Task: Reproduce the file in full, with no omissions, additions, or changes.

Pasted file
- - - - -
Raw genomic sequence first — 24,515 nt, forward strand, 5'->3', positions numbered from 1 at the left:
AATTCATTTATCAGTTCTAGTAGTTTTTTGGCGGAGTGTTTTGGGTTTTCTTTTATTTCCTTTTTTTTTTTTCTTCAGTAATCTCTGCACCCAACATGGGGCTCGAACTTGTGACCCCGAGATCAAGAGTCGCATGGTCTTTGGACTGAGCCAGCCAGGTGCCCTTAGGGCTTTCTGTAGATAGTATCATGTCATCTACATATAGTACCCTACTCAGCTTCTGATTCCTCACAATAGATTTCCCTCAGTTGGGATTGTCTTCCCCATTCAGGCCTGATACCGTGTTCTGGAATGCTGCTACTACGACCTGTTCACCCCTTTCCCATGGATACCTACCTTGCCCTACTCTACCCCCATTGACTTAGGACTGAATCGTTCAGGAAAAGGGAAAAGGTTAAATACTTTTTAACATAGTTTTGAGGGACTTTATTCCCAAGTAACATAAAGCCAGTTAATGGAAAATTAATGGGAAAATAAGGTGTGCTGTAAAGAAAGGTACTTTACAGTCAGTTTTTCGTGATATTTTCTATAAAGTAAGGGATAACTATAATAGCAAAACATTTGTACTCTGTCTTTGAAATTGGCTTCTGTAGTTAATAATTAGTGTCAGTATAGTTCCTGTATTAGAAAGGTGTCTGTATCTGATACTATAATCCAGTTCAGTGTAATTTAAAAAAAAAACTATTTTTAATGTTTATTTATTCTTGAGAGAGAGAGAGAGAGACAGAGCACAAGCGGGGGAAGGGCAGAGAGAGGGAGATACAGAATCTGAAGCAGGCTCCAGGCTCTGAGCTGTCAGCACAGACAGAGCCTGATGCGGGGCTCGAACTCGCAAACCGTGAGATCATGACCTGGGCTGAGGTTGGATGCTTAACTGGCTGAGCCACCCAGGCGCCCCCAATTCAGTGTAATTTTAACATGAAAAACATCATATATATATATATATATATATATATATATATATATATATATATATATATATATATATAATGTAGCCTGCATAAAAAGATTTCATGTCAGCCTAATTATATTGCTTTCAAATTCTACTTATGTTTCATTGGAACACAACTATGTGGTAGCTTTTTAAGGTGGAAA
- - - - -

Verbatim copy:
Raw genomic sequence first — 24,515 nt, forward strand, 5'->3', positions numbered from 1 at the left:
AATTCATTTATCAGTTCTAGTAGTTTTTTGGCGGAGTGTTTTGGGTTTTCTTTTATTTCCTTTTTTTTTTTTCTTCAGTAATCTCTGCACCCAACATGGGGCTCGAACTTGTGACCCCGAGATCAAGAGTCGCATGGTCTTTGGACTGAGCCAGCCAGGTGCCCTTAGGGCTTTCTGTAGATAGTATCATGTCATCTACATATAGTACCCTACTCAGCTTCTGATTCCTCACAATAGATTTCCCTCAGTTGGGATTGTCTTCCCCATTCAGGCCTGATACCGTGTTCTGGAATGCTGCTACTACGACCTGTTCACCCCTTTCCCATGGATACCTACCTTGCCCTACTCTACCCCCATTGACTTAGGACTGAATCGTTCAGGAAAAGGGAAAAGGTTAAATACTTTTTAACATAGTTTTGAGGGACTTTATTCCCAAGTAACATAAAGCCAGTTAATGGAAAATTAATGGGAAAATAAGGTGTGCTGTAAAGAAAGGTACTTTACAGTCAGTTTTTCGTGATATTTTCTATAAAGTAAGGGATAACTATAATAGCAAAACATTTGTACTCTGTCTTTGAAATTGGCTTCTGTAGTTAATAATTAGTGTCAGTATAGTTCCTGTATTAGAAAGGTGTCTGTATCTGATACTATAATCCAGTTCAGTGTAATTTAAAAAAAAAACTATTTTTAATGTTTATTTATTCTTGAGAGAGAGAGAGAGAGACAGAGCACAAGCGGGGGAAGGGCAGAGAGAGGGAGATACAGAATCTGAAGCAGGCTCCAGGCTCTGAGCTGTCAGCACAGACAGAGCCTGATGCGGGGCTCGAACTCGCAAACCGTGAGATCATGACCTGGGCTGAGGTTGGATGCTTAACTGGCTGAGCCACCCAGGCGCCCCCAATTCAGTGTAATTTTAACATGAAAAACATCATATATATATATATATATATATATATATATATATATATATATATATATATATATATATAATGTAGCCTGCATAAAAAGATTTCATGTCAGCCTAATTATATTGCTTTCAAATTCTACTTATGTTTCATTGGAACACAACTATGTGGTAGCTTTTTAAGGTGGAAA